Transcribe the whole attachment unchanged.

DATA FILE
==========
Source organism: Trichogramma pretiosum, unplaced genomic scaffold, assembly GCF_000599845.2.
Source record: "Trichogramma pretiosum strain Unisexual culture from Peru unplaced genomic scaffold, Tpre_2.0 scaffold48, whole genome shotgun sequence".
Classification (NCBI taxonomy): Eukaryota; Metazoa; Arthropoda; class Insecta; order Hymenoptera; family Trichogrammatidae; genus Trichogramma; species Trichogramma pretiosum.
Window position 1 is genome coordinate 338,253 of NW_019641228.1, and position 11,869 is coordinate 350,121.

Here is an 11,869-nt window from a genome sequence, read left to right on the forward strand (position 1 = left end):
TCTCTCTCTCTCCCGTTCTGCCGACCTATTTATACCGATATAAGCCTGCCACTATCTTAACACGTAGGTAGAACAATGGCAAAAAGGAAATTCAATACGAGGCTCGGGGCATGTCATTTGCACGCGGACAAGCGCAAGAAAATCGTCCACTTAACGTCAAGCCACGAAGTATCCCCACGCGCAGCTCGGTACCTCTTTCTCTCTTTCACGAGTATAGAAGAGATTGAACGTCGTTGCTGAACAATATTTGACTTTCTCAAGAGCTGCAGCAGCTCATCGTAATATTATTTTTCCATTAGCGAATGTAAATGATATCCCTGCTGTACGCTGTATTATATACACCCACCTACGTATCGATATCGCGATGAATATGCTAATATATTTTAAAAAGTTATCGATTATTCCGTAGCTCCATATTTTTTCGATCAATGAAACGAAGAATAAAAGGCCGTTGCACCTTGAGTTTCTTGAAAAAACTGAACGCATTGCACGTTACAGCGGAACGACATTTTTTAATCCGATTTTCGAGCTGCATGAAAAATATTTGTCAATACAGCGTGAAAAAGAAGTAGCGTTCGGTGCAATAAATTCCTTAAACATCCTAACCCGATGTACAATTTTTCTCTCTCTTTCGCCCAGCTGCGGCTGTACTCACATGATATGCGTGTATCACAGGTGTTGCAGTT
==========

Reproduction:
Source organism: Trichogramma pretiosum, unplaced genomic scaffold, assembly GCF_000599845.2.
Source record: "Trichogramma pretiosum strain Unisexual culture from Peru unplaced genomic scaffold, Tpre_2.0 scaffold48, whole genome shotgun sequence".
Classification (NCBI taxonomy): Eukaryota; Metazoa; Arthropoda; class Insecta; order Hymenoptera; family Trichogrammatidae; genus Trichogramma; species Trichogramma pretiosum.
Window position 1 is genome coordinate 338,253 of NW_019641228.1, and position 11,869 is coordinate 350,121.

Here is an 11,869-nt window from a genome sequence, read left to right on the forward strand (position 1 = left end):
TCTCTCTCTCTCCCGTTCTGCCGACCTATTTATACCGATATAAGCCTGCCACTATCTTAACACGTAGGTAGAACAATGGCAAAAAGGAAATTCAATACGAGGCTCGGGGCATGTCATTTGCACGCGGACAAGCGCAAGAAAATCGTCCACTTAACGTCAAGCCACGAAGTATCCCCACGCGCAGCTCGGTACCTCTTTCTCTCTTTCACGAGTATAGAAGAGATTGAACGTCGTTGCTGAACAATATTTGACTTTCTCAAGAGCTGCAGCAGCTCATCGTAATATTATTTTTCCATTAGCGAATGTAAATGATATCCCTGCTGTACGCTGTATTATATACACCCACCTACGTATCGATATCGCGATGAATATGCTAATATATTTTAAAAAGTTATCGATTATTCCGTAGCTCCATATTTTTTCGATCAATGAAACGAAGAATAAAAGGCCGTTGCACCTTGAGTTTCTTGAAAAAACTGAACGCATTGCACGTTACAGCGGAACGACATTTTTTAATCCGATTTTCGAGCTGCATGAAAAATATTTGTCAATACAGCGTGAAAAAGAAGTAGCGTTCGGTGCAATAAATTCCTTAAACATCCTAACCCGATGTACAATTTTTCTCTCTCTTTCGCCCAGCTGCGGCTGTACTCACATGATATGCGTGTATCACAGGTGTTGCAGTT